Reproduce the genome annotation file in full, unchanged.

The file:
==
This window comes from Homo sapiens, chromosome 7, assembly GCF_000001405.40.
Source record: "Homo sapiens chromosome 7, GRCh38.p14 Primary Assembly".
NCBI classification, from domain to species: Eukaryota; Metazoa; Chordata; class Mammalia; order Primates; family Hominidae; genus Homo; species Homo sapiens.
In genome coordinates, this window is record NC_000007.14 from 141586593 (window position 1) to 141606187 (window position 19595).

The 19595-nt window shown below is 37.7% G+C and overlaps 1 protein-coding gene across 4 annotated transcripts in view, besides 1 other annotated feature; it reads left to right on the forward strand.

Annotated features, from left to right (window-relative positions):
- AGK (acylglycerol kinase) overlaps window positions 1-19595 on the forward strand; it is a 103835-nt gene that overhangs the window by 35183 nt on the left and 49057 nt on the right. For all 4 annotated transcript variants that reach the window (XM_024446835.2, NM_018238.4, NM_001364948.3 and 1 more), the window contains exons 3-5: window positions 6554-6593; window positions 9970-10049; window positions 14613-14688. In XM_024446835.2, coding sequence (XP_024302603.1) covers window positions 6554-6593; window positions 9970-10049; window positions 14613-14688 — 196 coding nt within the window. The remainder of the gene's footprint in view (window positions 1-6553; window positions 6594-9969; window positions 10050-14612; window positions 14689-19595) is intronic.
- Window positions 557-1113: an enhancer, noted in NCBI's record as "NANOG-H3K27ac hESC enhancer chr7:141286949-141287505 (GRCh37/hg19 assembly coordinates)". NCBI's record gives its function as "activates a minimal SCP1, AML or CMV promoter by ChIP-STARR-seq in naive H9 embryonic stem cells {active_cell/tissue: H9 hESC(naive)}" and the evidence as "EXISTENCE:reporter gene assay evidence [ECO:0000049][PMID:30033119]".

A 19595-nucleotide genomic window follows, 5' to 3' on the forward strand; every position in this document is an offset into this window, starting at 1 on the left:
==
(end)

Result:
This window comes from Homo sapiens, chromosome 7, assembly GCF_000001405.40.
Source record: "Homo sapiens chromosome 7, GRCh38.p14 Primary Assembly".
NCBI classification, from domain to species: Eukaryota; Metazoa; Chordata; class Mammalia; order Primates; family Hominidae; genus Homo; species Homo sapiens.
In genome coordinates, this window is record NC_000007.14 from 141586593 (window position 1) to 141606187 (window position 19595).

The 19595-nt window shown below is 37.7% G+C and overlaps 1 protein-coding gene across 4 annotated transcripts in view, besides 1 other annotated feature; it reads left to right on the forward strand.

Annotated features, from left to right (window-relative positions):
- AGK (acylglycerol kinase) overlaps window positions 1-19595 on the forward strand; it is a 103835-nt gene that overhangs the window by 35183 nt on the left and 49057 nt on the right. For all 4 annotated transcript variants that reach the window (XM_024446835.2, NM_018238.4, NM_001364948.3 and 1 more), the window contains exons 3-5: window positions 6554-6593; window positions 9970-10049; window positions 14613-14688. In XM_024446835.2, coding sequence (XP_024302603.1) covers window positions 6554-6593; window positions 9970-10049; window positions 14613-14688 — 196 coding nt within the window. The remainder of the gene's footprint in view (window positions 1-6553; window positions 6594-9969; window positions 10050-14612; window positions 14689-19595) is intronic.
- Window positions 557-1113: an enhancer, noted in NCBI's record as "NANOG-H3K27ac hESC enhancer chr7:141286949-141287505 (GRCh37/hg19 assembly coordinates)". NCBI's record gives its function as "activates a minimal SCP1, AML or CMV promoter by ChIP-STARR-seq in naive H9 embryonic stem cells {active_cell/tissue: H9 hESC(naive)}" and the evidence as "EXISTENCE:reporter gene assay evidence [ECO:0000049][PMID:30033119]".

A 19595-nucleotide genomic window follows, 5' to 3' on the forward strand; every position in this document is an offset into this window, starting at 1 on the left: